Role Reversal Imitation and Langu...
Role Reversal Imitation and Language in Typically Developing Infants and Children With Autism Malinda Carpenter, Michael Tomasello, and Tricia Striano Max Planck Institute for Evolutionary Anthropology Leipzig, Germany Three types of role reversal imitation were investigated in typically developing 12- and 18-month-old infants and in children with autism and other developmental de- lays. Many typically developing infants at both ages engaged in each of the 2 types of dyadic, body-oriented role reversal imitation: self���self reversals, in which the adult acted on herself and the child then acted on himself, and other���other reversals, in which the adult acted on the child and the child then acted back on the adult. However, 12-month-olds had more difficulty than 18-month-olds with triadic, object-mediated role reversals involving interactions around objects. There was little evidence of any type of role reversal imitation in children with autism. Positive rela- tions were found between role reversal imitation and various measures of language development for 18-month-olds and children with autism. Children learn many of their most important skills by observing the behavior of other people. However, recent theoretical analyses and empirical research have re- vealed a wide variety of different social learning processes that might be involved, depending on how the process of observation interacts with children���s broader skills of cognition and social cognition���especially their ability to read the inten- tions of others. Recent reviews have been provided by Want and Harris (2002), Call and Carpenter (2002), and Tomasello and Carpenter (2005). Briefly stated, children are flexible imitators: Instead of copying surface behaviors literally, they do what others are trying to do, not what they actually do. For example, between 12 and 15 months, infants begin to reproduce the action they see the adult intending (trying) to perform, not the bodily movements she is actually performing INFANCY, 8(3), 253���278 Copyright �� 2005, Lawrence Erlbaum Associates, Inc. Correspondence should be addressed to Malinda Carpenter, Max Planck Institute for Evolutionary Anthropology, Deutscher Platz 6, D-04103 Leipzig, Germany. E-mail: firstname.lastname@example.org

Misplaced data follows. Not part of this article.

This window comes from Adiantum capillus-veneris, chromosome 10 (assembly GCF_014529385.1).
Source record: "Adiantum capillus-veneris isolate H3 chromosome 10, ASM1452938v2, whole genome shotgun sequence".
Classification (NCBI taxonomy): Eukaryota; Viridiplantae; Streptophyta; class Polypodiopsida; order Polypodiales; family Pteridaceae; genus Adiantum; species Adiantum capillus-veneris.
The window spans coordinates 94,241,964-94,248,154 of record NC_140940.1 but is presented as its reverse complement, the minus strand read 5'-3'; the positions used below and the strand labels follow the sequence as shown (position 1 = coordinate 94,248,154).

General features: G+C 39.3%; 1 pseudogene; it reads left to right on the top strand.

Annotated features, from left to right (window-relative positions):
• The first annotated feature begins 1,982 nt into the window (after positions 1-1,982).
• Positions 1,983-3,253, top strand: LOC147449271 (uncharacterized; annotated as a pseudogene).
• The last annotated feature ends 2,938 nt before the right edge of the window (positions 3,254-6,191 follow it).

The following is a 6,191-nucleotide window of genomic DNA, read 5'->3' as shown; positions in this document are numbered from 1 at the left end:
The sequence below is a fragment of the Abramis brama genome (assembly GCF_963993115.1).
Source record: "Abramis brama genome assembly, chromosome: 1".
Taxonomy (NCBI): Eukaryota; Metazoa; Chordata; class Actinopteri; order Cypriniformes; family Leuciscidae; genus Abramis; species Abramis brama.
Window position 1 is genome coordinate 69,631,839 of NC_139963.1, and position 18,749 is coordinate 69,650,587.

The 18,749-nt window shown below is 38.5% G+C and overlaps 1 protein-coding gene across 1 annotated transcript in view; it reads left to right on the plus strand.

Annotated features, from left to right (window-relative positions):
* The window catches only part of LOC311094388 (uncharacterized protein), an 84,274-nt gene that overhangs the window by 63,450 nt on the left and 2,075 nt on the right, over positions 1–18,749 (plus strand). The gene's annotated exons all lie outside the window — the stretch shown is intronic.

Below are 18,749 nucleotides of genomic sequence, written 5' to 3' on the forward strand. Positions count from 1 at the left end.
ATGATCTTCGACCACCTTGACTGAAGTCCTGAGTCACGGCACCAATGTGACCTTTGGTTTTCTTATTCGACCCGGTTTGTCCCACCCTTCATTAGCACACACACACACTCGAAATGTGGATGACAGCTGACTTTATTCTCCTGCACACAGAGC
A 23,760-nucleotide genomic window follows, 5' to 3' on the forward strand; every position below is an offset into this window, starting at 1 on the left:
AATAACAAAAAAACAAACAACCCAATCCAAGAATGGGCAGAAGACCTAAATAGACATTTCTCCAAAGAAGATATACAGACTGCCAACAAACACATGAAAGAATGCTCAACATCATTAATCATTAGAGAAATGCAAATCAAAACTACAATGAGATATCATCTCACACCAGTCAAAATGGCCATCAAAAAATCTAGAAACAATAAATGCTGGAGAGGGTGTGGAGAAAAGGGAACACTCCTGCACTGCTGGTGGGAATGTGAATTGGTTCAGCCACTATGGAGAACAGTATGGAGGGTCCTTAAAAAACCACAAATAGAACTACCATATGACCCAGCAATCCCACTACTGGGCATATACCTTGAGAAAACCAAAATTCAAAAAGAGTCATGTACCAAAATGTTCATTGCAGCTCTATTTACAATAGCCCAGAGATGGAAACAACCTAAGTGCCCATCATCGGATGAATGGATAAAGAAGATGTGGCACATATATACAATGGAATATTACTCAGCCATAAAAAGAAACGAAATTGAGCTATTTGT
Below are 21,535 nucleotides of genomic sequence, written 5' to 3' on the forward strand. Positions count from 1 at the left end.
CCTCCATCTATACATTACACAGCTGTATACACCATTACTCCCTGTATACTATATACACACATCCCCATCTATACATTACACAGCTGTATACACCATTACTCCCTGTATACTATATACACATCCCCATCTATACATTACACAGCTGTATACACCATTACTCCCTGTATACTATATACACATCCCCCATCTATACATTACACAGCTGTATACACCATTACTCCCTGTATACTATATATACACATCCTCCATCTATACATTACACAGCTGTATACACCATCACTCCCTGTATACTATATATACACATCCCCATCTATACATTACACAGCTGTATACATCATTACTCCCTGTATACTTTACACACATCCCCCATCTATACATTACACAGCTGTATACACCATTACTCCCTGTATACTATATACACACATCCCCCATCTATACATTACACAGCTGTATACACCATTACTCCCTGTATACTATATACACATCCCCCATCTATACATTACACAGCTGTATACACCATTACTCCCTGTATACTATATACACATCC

(Bellagamba & Tomasello, 1999 Johnson, Booth, & O���Hearn, 2001 Meltzoff, 1995). They reproduce the actions adults produce intentionally, not the ones adults produce by accident (Carpenter, Akhtar, & Tomasello, 1998). They do not repro- duce an adult���s unusual action when they see a reason for the adult���s behavior that does not currently apply to them, whereas they do reproduce it if they see no exten- uating circumstances that justify the adult���s odd behavior (Gergely, Bekkering, & Kir��ly, 2002). They produce different behaviors in attempting to imitate an adult depending on what they perceive as the adult���s goal, for example, touching an ob- ject versus moving his or her arm in a certain way (Bekkering, Wohlschl��ger, & Gattis, 2000 Carpenter, Call, & Tomasello, 2005 see also Carpenter, Call, & Tomasello, 2002, for a related finding). These studies all involve others��� intentions toward objects. Yet many of the most interesting and important skills children develop involve a different type of intentions: intentions toward each other. For example, learning language and par- ticipating in other collaborative activities requires an understanding of others��� in- tentions toward the self, and an ability to coordinate intentions with others (Tomasello, Carpenter, Call, Behne, & Moll, 2005). There is much evidence that 18-month-old and older children can learn to use pieces of language by discerning what adults are intending to do with them in a wide variety of communicative cir- cumstances, including cases in which the adult has failed attempts and accidents, so the imitative learning of the novel word is not so straightforward (Tomasello & Barton, 1994 Tomasello, Strosberg, & Akhtar, 1996 see Tomasello, 2001, for a review). In this study we asked if younger children also use the same flexibility in imitation involving intentions toward the self. Specifically, we explored what Tomasello (1999) called role reversal imitation that is, when the child learns to perform an action toward an adult in the same way that the adult performed it toward him or her. For example, an adult demonstrator might slap his own knee, to which the child might respond by slapping her own knee (self���self role reversal). Alternatively, an adult might pat the child on her head, and the child might reciprocate by patting the adult on his head (other���other role reversal). Finally, a more triadic, cooperative type of role reversal is one that is mediated by objects, as when on one occasion the adult holds out a basket so the child can place toys into it, and on a later occasion the child then holds out the bas- ket to the adult so he can put toys into it, thus reversing roles in this activity. In all of these cases, the child discerns that the adult intends for her to do to or for him what he has done to or for her. What distinguishes this type of imitation from other forms of imitation is that it is performed on an object that is different from the one the demonstrator performed it on���but not just any object. In straightforward imitation the adult might place a pencil into a cup and the child might follow suit by doing the exact same thing with the exact same objects���or perhaps do something similar with similar yet different objects. However, in role reversal imitation the child does to other people what 254 CARPENTER, TOMASELLO, STRIANO